A: I think when your creative practice is your job, it tends to seep into every part of your life, for better or worse. Literally everything is inspiration for me, whether it’s for new designs, new packaging ideas, my social media presence, new avenues I might want to take my business down in future--I see potential in everything I come across. My work is influenced by all my other interests as well, so researching moon phases, or pre-Hellenic goddesses (for example!) might spark an idea for a new design or concept. I might find it difficult at times to be productive, and to actually work on my new ideas, but they’re constantly bubbling away in the back of my mind!

V: You've mentioned already how highly you value sustainability in your practice and that you use recycled scrap metal for your jewellery. How did you get into upcycling and thrift shopping?


A: It’s been a long, slow process for me! I originally started shopping secondhand on ebay because it was a cheaper way to shop, and I was always really thrifty. I’ve also been passionate about environmental issues for as long as I can remember, and the more I learnt about overconsumption and the damage caused by fast fashion, the less I could bring myself to actually buy anything from high street shops, so secondhand and vintage seemed like the obvious answer, as sustainable brands were (and still are!) out of my budget. The process was helped along by getting a job managing a charity shop a few years ago--that completely started my charity shop addiction, and my love for searching for hidden treasures. Obviously when buying vintage or secondhand, things often aren’t perfect, or the right size, so naturally I had to start upcycling them to make them work for me (as much as my limited sewing skills allowed!) My goal in the near future is to learn to properly use a sewing machine so I can start doing some more upcycling, as it’s something I’ve been dying to do more of for years!  V: This resonates so much with me! Sustainable brands are expensive, and sewing* actually gives you the ability to make all those (or similar) clothes yourself, which is just beautiful. *I mean obviously this comes with a certain privilege which I want to acknowledge here. In order to make clothes you need a sewing machine, time and of course material that you can use. Which brings me to the next question: can you name 3 brands/people that inspire your wardrobe? 

A: Ooh, that’s hard! I’m obsessed with vintage so I love @forloveofthemoon on Instagram - she curates the most beautiful collection of vintage and upcycled clothes and has the best aesthetic--I wish I could buy everything, but instead I hunt for the £5 versions of her finds on ebay and depop! Kristen Leo on instagram and youtube is a huge inspiration because her wardrobe is entirely thrifted and costs next to nothing, so she proves that there are so many affordable treasures out there. And finally, I’ve been re-watching the original 90210 and coveting Brenda’s entire wardrobe.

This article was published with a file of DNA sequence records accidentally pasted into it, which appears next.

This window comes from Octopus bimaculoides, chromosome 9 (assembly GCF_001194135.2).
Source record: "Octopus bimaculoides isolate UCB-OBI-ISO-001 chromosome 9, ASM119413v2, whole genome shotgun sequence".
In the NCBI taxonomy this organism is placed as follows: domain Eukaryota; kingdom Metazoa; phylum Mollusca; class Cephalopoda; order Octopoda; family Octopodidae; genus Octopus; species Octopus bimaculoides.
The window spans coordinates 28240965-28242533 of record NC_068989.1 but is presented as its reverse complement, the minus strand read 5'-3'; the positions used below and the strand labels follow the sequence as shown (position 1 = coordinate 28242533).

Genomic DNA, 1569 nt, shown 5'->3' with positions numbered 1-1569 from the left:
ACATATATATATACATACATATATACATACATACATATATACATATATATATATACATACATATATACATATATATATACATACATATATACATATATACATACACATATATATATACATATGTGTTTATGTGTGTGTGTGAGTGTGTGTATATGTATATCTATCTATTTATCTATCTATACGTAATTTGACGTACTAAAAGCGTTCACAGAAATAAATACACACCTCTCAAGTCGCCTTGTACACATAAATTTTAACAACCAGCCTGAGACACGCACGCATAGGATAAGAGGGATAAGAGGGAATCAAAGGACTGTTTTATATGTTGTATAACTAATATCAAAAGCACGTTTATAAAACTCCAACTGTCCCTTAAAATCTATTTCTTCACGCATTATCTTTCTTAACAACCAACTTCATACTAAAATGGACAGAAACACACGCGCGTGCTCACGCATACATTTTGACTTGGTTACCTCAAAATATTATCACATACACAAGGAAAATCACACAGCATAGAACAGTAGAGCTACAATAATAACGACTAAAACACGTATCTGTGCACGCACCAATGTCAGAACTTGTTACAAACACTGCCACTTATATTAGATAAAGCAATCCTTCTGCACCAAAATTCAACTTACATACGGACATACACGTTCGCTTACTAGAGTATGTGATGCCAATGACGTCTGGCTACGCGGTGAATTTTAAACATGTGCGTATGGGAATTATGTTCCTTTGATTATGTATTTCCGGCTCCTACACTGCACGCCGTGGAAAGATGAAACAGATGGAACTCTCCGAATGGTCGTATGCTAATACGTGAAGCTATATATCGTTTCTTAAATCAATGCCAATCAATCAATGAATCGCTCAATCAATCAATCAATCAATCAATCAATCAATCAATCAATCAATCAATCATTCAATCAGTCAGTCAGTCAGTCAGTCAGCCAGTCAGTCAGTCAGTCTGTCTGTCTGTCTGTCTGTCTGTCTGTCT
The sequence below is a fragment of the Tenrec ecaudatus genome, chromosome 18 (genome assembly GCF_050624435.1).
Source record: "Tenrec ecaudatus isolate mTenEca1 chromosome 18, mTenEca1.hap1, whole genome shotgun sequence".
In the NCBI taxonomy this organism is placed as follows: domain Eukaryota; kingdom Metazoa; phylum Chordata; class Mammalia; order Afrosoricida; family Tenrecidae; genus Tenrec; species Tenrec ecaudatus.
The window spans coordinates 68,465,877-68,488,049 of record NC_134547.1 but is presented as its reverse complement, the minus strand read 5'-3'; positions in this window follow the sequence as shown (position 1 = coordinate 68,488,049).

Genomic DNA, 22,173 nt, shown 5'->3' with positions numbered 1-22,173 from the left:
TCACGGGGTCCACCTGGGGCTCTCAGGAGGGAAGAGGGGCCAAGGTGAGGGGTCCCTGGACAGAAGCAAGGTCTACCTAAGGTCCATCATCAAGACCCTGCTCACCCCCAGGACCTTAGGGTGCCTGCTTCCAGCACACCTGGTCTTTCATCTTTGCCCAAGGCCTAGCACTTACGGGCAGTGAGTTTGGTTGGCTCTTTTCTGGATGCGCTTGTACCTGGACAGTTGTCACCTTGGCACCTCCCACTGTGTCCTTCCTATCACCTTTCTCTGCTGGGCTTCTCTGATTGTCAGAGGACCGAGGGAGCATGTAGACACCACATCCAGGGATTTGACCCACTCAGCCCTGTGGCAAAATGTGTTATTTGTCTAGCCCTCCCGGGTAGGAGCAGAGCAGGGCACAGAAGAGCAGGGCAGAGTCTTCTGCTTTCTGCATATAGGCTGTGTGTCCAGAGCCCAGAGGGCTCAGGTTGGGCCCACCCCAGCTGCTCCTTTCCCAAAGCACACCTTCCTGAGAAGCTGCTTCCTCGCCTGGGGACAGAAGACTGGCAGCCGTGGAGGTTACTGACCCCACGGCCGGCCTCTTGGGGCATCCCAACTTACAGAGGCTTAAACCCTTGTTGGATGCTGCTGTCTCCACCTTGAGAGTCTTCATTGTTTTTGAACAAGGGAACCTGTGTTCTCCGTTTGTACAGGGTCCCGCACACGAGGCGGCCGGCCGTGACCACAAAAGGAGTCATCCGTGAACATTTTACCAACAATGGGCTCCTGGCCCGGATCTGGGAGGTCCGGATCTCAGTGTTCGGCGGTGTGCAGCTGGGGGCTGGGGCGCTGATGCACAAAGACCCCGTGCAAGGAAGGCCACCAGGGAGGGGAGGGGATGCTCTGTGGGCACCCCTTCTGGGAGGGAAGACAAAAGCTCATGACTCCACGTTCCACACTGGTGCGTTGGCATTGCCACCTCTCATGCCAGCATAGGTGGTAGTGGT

I’m loving the early 90s aesthetic at the moment-- neutral colours, chunky shoes and natural hair and makeup, and the eternal summer that is Southern California!  V: Yes Kirsten Leo is inspiring, and I just checked out 90210 and their 90s summer aesthetic is on fleek! I really wanna watch the show now. I love Xfiles for their 90s fashion too, the 90s are just amazing. What kinds of clothes do you wish to find secondhand that are currently difficult to find?


A: 90s dresses that aren’t frumpy! And embroidered vintage blouses that aren’t super-expensive! Generally stuff in my size, as everything I find always seems to be too big for me:(  This is another reason I need to start sewing more!

V: Vintage seems to have attained this prestigious status where blouses are often too expensive and coats unaffordable. I mean thankfully this isn't always the case and there's so many beautiful vintage shops out there with good prices. I mean that's why thrifting in charity shops is so amazing, you can find vintage stuff that's actually cheap. Trickier here in Luxembourg but there's at least one thrift store I can go to that sometimes has amazing things. What changes do you wanna see within the fashion industry?


A: I’d love to see brands like Boohoo and PLT disappear completely--every single single thing about them is wrong. V: My thoughts exactly. A: I’d like to see the pace slow down as well, and both designers and the high street start producing far fewer collections--it worked in the past, so I don’t see why it can’t again. I’d like things to be produced under fairer conditions, with respect for the environment and the people involved in every stage of production. I’d also get rid of synthetic fibres, and move to eco-friendly alternatives, like hemp, linen, ramie, and organic cotton. And I would slow down consumption--even the most eco-friendly clothes can’t be sustainable if we keep consuming as much as we are now!